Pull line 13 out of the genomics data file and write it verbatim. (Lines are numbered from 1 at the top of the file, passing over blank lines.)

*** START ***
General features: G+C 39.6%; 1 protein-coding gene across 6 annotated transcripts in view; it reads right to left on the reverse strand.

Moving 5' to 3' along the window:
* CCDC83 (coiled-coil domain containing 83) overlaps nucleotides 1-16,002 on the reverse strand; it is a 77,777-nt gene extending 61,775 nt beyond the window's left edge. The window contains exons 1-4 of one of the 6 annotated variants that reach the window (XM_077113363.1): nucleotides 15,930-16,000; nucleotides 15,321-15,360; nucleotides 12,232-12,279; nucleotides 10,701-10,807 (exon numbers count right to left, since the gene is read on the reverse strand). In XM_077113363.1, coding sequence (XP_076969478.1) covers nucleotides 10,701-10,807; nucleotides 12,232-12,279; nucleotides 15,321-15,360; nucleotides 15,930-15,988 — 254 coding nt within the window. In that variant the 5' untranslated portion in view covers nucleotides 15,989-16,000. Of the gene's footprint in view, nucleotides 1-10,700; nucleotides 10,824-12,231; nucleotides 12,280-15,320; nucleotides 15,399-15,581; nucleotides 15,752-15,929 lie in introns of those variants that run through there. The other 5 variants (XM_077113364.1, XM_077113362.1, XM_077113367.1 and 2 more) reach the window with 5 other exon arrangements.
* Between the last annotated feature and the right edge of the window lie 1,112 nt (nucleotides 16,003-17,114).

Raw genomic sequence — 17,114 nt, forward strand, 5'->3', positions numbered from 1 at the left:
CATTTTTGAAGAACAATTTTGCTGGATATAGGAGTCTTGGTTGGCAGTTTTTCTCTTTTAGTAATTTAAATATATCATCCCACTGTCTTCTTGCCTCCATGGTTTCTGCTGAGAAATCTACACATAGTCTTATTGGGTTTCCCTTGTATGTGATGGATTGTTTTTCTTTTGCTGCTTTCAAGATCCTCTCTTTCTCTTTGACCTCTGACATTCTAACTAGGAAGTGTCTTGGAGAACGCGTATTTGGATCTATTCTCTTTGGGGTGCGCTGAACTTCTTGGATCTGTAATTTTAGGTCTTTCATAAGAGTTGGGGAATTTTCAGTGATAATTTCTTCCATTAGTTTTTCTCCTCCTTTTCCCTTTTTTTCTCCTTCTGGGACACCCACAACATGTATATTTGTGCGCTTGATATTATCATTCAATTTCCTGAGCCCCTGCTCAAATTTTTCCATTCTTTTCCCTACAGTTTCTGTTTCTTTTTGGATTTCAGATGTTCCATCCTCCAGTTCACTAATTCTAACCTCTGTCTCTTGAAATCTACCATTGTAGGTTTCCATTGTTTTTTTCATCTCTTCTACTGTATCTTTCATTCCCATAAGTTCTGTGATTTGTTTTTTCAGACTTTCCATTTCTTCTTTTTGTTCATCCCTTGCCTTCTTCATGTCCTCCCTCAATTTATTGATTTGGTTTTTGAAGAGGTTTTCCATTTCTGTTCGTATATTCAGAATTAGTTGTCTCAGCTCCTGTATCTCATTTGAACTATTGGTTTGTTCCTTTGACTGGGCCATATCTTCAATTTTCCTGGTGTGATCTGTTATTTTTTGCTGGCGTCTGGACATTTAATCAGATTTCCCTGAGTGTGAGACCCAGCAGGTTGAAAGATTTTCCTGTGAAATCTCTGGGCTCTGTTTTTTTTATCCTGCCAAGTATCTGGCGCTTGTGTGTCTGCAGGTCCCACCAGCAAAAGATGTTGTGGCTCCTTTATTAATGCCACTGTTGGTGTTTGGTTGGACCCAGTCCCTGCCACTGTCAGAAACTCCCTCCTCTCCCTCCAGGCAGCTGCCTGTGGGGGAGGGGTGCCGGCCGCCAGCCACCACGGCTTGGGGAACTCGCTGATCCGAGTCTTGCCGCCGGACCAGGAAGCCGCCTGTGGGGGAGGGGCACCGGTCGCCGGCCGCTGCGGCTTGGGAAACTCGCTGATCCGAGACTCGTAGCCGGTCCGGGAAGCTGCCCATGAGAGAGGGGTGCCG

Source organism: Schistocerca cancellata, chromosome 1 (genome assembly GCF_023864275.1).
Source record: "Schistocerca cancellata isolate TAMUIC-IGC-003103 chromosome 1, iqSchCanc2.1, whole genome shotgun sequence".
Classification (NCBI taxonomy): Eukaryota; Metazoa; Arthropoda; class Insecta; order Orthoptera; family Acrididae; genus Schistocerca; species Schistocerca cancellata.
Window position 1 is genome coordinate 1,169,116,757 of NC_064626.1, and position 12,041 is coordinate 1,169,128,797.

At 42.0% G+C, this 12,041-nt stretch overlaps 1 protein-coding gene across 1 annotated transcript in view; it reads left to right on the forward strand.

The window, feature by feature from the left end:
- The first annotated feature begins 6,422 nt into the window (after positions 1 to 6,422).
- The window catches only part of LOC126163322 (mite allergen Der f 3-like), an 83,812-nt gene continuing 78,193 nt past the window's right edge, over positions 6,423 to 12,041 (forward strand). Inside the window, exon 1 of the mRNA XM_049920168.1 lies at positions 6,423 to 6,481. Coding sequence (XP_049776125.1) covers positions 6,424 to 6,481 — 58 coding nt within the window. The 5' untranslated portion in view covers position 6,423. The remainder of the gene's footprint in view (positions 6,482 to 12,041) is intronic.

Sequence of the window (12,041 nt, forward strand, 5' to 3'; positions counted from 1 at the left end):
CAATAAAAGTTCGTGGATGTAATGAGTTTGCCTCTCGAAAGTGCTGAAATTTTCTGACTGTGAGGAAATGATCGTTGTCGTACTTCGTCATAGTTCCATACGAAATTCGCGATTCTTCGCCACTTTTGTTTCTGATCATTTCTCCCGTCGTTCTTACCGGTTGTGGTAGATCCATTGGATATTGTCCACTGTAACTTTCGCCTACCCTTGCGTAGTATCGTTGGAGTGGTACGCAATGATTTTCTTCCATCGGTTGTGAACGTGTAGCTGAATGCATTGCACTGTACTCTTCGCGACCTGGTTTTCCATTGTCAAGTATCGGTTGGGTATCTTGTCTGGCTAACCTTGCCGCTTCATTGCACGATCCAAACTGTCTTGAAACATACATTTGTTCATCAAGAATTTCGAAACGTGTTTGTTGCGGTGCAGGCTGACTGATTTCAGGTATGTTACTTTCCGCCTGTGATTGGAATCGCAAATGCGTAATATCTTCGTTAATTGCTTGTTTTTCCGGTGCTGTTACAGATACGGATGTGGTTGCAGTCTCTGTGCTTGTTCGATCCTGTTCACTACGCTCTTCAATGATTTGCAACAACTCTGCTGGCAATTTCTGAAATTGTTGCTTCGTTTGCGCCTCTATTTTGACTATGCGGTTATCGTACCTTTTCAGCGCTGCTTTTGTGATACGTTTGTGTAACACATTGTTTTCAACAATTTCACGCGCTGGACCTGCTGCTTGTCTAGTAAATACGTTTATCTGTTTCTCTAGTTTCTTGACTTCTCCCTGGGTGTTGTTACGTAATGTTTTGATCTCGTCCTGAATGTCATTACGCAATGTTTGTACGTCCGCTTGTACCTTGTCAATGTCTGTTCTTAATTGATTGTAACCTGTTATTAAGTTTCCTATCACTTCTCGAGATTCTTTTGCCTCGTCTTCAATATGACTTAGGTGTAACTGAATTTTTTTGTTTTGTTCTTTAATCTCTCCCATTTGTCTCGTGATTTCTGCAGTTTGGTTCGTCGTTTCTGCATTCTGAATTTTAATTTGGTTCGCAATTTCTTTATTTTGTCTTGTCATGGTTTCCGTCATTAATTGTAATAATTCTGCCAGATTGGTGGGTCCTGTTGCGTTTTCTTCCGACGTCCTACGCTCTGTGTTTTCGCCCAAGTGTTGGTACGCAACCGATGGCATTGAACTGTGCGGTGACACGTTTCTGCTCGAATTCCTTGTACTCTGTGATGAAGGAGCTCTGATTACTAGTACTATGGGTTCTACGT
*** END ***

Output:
- The first annotated feature begins 6,422 nt into the window (after positions 1 to 6,422).